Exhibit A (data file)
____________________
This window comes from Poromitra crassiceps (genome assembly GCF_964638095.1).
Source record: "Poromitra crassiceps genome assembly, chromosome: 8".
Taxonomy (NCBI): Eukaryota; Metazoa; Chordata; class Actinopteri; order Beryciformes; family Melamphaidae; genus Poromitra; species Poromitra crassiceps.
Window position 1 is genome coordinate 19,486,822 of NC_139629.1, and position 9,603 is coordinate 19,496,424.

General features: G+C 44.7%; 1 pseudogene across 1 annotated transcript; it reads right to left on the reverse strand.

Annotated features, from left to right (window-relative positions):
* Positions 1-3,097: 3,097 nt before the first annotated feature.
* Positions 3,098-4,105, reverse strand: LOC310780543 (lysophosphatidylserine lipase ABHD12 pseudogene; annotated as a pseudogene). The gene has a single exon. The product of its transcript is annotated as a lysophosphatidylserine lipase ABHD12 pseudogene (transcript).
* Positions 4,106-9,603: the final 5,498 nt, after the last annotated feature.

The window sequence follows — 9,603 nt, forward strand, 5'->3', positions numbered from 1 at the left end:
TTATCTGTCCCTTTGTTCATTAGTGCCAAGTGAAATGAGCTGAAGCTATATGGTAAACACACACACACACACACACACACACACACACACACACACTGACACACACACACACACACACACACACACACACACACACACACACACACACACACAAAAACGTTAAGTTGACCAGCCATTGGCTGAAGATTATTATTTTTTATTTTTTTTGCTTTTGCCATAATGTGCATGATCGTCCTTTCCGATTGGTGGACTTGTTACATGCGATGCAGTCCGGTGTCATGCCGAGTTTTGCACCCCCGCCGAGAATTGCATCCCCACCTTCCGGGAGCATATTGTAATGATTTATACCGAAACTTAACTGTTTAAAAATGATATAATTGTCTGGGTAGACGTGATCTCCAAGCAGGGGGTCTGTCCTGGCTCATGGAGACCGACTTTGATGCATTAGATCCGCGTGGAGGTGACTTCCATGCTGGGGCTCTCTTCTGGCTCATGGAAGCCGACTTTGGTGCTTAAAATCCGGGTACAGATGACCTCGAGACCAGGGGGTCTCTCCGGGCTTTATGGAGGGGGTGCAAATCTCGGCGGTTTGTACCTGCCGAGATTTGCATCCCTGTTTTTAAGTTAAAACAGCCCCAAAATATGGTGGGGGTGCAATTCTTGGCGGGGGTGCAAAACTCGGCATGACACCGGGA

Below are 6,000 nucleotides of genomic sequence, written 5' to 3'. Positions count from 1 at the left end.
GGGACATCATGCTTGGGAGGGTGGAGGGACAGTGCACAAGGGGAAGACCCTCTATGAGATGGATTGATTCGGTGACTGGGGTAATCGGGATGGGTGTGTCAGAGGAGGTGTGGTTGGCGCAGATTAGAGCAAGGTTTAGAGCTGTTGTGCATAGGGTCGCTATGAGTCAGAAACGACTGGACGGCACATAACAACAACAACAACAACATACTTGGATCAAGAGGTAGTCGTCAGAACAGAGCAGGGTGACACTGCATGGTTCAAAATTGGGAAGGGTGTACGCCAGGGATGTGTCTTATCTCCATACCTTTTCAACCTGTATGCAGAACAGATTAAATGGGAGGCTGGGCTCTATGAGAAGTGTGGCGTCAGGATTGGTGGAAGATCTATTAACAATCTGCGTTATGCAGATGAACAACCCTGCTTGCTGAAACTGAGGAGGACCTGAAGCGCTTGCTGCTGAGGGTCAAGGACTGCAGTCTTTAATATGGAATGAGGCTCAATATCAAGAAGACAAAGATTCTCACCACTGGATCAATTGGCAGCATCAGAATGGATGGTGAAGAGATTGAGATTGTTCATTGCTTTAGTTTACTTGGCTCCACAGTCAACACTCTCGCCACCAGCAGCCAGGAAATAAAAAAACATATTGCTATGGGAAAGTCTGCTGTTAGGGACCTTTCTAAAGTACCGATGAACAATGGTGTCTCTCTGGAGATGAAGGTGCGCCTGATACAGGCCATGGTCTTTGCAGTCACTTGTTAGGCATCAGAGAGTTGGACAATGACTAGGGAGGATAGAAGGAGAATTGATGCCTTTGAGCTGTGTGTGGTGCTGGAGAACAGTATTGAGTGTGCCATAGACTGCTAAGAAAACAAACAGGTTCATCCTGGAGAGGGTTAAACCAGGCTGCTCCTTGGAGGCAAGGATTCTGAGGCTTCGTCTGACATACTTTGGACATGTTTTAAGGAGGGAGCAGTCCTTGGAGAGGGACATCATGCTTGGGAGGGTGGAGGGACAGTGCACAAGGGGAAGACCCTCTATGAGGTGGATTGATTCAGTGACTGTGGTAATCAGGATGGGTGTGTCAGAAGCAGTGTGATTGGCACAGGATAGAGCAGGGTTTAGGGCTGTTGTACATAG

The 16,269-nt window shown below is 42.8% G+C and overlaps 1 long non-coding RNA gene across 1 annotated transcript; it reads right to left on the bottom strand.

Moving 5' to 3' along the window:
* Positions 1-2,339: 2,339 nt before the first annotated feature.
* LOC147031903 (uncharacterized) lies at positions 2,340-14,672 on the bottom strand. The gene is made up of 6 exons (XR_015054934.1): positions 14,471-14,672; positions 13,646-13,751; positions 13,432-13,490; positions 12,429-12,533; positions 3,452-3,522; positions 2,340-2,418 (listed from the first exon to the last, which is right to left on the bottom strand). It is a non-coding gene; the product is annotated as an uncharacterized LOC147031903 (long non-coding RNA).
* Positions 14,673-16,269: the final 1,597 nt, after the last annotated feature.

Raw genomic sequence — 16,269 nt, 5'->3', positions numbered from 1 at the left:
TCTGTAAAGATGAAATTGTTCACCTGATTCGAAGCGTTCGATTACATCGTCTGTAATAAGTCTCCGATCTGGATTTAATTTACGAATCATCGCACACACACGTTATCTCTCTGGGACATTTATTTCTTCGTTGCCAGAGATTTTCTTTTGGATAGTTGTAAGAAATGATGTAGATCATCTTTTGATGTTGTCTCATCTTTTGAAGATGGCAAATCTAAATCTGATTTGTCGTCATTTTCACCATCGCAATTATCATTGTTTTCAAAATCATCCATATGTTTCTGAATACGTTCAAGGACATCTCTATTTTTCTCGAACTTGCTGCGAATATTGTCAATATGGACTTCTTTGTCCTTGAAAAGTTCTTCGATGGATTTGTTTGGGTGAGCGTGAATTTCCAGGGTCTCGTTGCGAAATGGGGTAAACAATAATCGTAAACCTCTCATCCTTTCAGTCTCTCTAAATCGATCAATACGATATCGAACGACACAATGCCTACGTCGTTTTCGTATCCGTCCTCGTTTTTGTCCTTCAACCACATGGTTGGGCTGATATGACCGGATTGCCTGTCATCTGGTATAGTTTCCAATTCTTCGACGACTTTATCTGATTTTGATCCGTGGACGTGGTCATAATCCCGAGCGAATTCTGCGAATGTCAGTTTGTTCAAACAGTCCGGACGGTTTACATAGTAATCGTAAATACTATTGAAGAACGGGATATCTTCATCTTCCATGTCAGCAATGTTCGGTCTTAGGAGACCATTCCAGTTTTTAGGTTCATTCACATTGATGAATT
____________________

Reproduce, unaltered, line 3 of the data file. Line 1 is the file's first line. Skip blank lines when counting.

Taxonomy (NCBI): Eukaryota; Metazoa; Chordata; class Actinopteri; order Beryciformes; family Melamphaidae; genus Poromitra; species Poromitra crassiceps.